Located along N. Main Street (U.S. Route 431) in Wedowee, Alabama, this historic marker marks the site of the former home of William Hugh Smith.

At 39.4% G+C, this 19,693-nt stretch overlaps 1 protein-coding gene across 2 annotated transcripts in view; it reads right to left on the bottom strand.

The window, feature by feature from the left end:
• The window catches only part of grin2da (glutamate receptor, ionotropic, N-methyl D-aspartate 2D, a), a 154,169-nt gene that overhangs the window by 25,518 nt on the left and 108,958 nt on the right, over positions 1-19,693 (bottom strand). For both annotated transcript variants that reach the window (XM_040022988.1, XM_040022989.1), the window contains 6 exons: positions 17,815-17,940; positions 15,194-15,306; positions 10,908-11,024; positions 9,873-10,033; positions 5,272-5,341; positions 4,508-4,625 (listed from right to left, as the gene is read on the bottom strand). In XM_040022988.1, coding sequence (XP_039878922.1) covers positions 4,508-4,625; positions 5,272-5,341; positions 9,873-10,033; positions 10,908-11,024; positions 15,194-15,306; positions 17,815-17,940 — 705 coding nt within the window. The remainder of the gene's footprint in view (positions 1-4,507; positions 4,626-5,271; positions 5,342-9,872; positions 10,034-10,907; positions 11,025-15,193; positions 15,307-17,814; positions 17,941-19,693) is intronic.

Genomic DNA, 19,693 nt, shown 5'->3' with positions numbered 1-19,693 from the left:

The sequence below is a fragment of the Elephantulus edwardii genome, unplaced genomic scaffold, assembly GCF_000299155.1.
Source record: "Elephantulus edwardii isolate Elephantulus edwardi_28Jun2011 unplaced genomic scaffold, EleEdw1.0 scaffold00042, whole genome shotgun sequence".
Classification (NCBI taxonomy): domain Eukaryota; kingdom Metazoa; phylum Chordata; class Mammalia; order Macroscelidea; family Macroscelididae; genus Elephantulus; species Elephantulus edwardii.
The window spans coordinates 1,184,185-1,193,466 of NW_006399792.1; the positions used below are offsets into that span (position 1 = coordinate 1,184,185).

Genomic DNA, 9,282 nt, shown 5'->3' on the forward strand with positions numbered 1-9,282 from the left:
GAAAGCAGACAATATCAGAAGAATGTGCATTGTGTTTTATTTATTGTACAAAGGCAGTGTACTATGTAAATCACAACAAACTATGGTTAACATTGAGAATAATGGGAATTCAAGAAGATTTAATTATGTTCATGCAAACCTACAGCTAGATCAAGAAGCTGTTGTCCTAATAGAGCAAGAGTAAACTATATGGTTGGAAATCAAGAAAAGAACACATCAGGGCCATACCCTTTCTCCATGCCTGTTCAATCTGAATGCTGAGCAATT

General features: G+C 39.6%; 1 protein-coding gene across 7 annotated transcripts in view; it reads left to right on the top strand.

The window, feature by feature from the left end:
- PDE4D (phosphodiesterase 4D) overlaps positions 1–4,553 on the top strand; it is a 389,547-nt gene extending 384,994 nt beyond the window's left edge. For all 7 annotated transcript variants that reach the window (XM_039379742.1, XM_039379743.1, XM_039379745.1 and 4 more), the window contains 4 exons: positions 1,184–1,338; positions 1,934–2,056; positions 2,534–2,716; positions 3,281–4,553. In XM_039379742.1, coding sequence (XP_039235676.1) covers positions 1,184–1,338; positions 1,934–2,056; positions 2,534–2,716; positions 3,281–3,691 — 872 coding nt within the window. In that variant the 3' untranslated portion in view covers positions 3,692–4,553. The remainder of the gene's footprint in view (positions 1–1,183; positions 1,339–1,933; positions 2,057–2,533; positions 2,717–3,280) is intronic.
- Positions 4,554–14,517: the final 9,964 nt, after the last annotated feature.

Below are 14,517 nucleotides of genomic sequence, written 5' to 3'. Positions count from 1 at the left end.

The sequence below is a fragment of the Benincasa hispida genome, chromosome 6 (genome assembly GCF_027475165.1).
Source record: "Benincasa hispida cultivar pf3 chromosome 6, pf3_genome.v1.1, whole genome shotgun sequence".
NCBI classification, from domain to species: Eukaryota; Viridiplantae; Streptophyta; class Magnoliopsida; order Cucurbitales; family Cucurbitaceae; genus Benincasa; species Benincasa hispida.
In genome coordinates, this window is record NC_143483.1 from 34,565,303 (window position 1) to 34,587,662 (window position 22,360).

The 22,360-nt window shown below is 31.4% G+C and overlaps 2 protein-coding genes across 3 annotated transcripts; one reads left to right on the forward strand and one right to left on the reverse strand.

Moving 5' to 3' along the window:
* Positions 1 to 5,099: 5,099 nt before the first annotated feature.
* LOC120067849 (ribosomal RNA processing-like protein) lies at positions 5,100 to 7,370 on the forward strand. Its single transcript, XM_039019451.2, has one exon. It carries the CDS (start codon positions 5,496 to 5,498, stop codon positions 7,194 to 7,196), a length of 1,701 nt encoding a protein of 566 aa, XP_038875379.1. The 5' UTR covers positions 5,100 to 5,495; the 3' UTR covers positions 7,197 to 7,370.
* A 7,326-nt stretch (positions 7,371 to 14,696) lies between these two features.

William Hugh Smith (April 28, 1826 in Fayette County, Georgia – January 1, 1899 in Birmingham, Alabama) was the first Republican and the 21stGovernor of the U.S. state of Alabama, serving from 1868 to 1870 during the period of military reconstruction. A former slave owner, he opposed secession from the union on the grounds it would imperil slave property. Practical considerations, rather than principled opposition to slavery appeared to drive his views. From 1855 to 1859 he served in the Alabama House of Representatives as a "states' rights" Democrat, but he evolved into a strong Unionist. In 1862, he fled behind Union lines and spent the rest of the war recruiting soldiers for the 1st Alabama Union Cavalry Regiment. He went with this regiment on General William Tecumseh Sherman's famous "March to the Sea". He chaired the first statewide Republican convention in 1867. He was installed as Governor by the U.S. Congress in July 1868. Although he had been elected in February 1868, he would not voluntarily take office due to the failure of the voters to ratify the 1868 constitution. A conservative once in office, he supported restoration of voting rights for ex-confederate public officials and military officers. He took only light action against the Ku Klux Klan, arguing that local law enforcement could effectively handle the situation. He promoted economic development and railroad development. He was defeated for re-election by Robert Lindsay by the narrow margin of 77,721 to 76,292. He left office under an ethical cloud of corruption regarding state aid to railroads. He remained active in the Republican Party and was appointed as a Circuit Judge in 1873 by Governor Lewis. He was a Federal District Attorney under President James A. Garfield. He died in Birmingham at the age of 72. He was buried at Oak Hill Cemetery.